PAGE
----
Housing and Market Trends and Information to help home buyers and sellers make smart and informed decisions.
If you somehow manage to find a home in one of the following coveted areas, congratulations, homebuyer—you’re making a solid investment in your future. Of all the city’s neighborhoods, none have retained their value over the decades like these five.
Houston’s oldest master-planned community remains one of its best-designed, possessing a thoughtful mix of commercial and residential development, all of it within minutes of downtown. Although the Heights’s designation as a historic district has preserved most of the Craftsman bungalows and Queen Anne mansions that give the neighborhood its distinctive look, a huge number of condo and townhome developments are springing up around them, bringing housing stock, and perhaps a hint of uncertainty, to this storied quarter’s future.
Last year, Ed and Marie Bosarge’s Memorial-area villa, Chateau Carnarvon—modestly modeled after Versailles—was listed for sale at $43 million, the most expensive residential listing in Houston history. Even though the home was still on the market at press time, such an asking price provided further evidence that Memorial—with its exclusive subdivisions tucked into oak-shaded cul-de-sacs; expansive lawns; mix of mid-century modern ranch homes and traditional manses; and public schools par excellence—is as hot as ever.
Historically the epicenter of Houston’s Jewish population, Meyerland’s relative affordability, excellent schools, and convenient location just outside Loop 610 have made it one of the city’s safest bets for buyers. There’s no more familiar sound in the neighborhood these days than the demolition of 1960s-era ranch houses, razed to build two- and three-story mansions, but there is preservation, too, in spots. The New York Times recently lauded the smart and sensitive renovation of a Meyerland mod by local architecture firm Stern + Bucek.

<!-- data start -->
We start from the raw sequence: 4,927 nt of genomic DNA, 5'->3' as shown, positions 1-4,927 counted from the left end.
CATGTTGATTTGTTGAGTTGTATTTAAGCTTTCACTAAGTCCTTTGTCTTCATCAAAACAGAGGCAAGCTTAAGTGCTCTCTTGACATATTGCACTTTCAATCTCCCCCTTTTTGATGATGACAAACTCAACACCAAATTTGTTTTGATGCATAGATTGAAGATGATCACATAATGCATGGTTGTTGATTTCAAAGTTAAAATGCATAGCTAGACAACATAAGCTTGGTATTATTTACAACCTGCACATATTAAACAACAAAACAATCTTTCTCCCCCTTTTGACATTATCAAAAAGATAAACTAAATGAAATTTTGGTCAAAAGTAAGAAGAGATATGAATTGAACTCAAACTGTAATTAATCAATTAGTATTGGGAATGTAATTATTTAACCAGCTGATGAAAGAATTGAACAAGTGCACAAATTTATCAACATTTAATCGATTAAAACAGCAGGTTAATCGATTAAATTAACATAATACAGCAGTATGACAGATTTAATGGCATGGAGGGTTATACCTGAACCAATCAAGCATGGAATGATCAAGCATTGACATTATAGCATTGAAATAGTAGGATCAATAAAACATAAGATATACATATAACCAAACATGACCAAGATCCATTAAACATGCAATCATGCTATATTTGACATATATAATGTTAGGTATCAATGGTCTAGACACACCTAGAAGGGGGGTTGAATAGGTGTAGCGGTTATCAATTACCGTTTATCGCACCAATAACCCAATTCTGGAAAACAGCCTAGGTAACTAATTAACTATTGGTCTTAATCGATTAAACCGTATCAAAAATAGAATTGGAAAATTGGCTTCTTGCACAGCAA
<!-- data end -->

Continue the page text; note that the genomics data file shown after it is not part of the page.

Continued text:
As we’ve reported before, everyone who moves to this Inner Loop mainstay soon has the sense that they’ve arrived too late. (Montrose in the ’70s wasn’t nearly as hip/welcoming/cheap as it was in the ’60s, the ’80s weren’t as H/W/C as the ’70s, and so on.) Nevertheless, this longtime home of Houston’s counterculture is still one of the hottest neighborhoods in town, like it or not—and some Montrosians really don’t like it, especially as prices have risen with the heat. But you can’t blame the landed gentry. Snagging a townhome or bungalow here means living within walking distance of some of Houston’s trendiest shops, clubs, and restaurants.
Believe it or not, River Oaks isn’t located in Houston’s wealthiest zip code—that would be 77005, home to West U, Southampton, and the gated Shadyside enclave. But an address in this ultra-exclusive neighborhood of winding streets and sprawling estates still represents the pinnacle of privilege in Houston. And down the road from downtown, there are still bargains to be had. After all, a three-story townhome off S. Shepherd Drive hit the market at just under $1 million in February. (Did we say bargains? We meant relative bargains.)